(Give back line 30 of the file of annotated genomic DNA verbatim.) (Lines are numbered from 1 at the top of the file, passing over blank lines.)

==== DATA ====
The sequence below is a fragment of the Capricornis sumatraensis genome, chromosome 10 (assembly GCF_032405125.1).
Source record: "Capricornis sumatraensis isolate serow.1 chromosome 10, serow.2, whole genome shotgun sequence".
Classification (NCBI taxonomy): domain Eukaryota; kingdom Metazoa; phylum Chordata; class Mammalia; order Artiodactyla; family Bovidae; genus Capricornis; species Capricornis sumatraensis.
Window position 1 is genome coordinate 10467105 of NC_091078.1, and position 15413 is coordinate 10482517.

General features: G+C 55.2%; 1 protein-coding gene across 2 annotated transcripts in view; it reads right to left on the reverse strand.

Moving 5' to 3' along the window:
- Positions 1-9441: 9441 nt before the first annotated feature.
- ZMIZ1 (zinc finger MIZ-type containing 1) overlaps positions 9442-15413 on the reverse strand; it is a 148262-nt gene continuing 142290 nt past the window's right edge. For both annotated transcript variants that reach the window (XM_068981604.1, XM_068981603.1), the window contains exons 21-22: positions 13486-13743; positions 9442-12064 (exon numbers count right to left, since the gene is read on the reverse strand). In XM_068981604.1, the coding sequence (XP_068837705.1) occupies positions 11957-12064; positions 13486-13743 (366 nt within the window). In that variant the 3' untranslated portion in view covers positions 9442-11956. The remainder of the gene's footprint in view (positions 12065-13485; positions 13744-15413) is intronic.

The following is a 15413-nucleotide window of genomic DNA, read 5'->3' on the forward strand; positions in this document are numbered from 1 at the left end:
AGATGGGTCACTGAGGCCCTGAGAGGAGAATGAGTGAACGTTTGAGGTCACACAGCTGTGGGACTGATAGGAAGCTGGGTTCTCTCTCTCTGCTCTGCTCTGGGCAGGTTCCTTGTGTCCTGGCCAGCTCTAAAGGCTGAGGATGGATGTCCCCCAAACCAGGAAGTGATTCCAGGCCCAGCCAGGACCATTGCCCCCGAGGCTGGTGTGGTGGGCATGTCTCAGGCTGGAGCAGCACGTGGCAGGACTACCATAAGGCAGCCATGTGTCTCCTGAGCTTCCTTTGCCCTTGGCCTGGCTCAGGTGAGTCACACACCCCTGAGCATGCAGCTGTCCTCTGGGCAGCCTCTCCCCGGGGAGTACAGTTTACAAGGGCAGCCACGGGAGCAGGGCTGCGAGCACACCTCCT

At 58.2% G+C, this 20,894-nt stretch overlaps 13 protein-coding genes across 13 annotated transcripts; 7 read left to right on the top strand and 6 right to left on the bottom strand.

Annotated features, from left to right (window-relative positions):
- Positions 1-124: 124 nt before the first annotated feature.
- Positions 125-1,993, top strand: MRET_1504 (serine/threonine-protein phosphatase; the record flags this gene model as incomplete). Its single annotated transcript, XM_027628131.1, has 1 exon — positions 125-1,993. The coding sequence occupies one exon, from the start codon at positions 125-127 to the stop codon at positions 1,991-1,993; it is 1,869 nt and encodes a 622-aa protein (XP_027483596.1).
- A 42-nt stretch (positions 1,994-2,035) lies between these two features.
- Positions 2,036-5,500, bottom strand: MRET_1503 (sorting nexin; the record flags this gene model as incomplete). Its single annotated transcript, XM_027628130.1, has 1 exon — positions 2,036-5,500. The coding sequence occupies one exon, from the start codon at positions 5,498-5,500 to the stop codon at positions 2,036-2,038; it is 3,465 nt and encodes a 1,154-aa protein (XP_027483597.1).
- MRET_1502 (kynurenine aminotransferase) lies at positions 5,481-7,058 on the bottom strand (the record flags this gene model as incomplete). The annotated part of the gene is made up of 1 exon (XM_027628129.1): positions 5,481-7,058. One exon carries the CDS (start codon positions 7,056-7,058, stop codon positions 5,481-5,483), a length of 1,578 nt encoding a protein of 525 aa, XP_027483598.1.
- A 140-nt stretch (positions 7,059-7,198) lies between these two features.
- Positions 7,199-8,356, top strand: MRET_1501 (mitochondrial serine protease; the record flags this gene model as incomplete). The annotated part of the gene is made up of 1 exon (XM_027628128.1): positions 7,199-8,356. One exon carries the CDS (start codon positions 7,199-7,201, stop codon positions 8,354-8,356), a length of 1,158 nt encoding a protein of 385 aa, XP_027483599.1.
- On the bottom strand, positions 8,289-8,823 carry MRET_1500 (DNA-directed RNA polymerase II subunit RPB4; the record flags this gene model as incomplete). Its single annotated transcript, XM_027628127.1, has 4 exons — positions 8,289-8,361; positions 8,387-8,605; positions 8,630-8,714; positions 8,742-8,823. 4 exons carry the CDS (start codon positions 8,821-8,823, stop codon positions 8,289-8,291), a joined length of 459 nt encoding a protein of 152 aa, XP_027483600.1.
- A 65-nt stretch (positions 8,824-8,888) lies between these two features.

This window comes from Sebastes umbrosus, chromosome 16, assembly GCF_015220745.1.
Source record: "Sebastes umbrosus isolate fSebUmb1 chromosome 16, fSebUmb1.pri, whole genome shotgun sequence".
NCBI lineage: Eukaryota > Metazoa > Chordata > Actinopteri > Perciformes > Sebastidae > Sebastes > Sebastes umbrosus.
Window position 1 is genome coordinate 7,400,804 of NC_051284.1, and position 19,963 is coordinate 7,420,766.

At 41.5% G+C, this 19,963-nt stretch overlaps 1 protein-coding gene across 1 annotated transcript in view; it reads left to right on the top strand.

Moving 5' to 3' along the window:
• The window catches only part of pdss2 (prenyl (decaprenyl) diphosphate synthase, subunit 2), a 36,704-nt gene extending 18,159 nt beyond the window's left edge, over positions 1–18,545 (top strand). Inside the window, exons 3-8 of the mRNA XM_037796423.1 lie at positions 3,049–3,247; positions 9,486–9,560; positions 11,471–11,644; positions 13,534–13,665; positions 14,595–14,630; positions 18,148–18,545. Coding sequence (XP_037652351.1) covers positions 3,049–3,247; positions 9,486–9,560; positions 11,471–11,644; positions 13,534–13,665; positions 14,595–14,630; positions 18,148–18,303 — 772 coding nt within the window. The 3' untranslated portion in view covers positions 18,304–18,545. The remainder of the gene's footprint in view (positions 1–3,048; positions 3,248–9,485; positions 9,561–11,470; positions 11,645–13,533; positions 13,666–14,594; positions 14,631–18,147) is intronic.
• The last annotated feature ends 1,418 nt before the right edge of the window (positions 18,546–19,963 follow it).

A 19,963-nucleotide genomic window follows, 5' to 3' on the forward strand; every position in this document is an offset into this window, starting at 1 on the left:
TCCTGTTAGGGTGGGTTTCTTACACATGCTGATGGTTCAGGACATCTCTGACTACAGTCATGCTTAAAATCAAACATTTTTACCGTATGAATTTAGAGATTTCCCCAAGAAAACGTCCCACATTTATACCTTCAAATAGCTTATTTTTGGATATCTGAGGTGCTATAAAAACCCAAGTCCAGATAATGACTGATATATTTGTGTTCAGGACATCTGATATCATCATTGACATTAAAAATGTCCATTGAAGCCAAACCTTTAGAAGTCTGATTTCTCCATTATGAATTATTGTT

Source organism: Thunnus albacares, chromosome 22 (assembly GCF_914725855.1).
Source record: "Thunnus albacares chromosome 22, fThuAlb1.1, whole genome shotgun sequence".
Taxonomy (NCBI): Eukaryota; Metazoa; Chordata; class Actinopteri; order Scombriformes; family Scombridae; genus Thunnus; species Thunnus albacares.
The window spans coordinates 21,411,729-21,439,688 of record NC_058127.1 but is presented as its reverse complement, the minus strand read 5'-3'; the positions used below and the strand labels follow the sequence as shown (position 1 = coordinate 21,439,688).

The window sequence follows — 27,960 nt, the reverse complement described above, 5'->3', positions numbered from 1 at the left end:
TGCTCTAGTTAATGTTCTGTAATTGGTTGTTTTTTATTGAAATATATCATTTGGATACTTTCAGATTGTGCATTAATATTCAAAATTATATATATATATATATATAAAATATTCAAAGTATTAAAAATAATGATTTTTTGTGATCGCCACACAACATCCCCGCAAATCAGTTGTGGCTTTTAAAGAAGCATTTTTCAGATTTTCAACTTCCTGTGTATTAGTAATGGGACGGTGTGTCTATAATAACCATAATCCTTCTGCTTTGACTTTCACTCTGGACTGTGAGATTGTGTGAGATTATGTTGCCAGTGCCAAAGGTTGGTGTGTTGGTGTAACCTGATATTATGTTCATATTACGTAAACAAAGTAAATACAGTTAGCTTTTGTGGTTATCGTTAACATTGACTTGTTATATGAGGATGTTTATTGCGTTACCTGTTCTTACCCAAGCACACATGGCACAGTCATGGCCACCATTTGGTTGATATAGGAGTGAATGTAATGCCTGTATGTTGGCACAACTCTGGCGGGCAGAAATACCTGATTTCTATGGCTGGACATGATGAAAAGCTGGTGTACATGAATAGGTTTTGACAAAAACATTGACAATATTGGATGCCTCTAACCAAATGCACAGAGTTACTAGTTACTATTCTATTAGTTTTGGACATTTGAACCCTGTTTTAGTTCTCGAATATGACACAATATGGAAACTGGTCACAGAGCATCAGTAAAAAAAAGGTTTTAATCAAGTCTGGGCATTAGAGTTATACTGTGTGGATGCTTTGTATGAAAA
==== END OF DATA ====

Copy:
A 19,963-nucleotide genomic window follows, 5' to 3' on the forward strand; every position in this document is an offset into this window, starting at 1 on the left: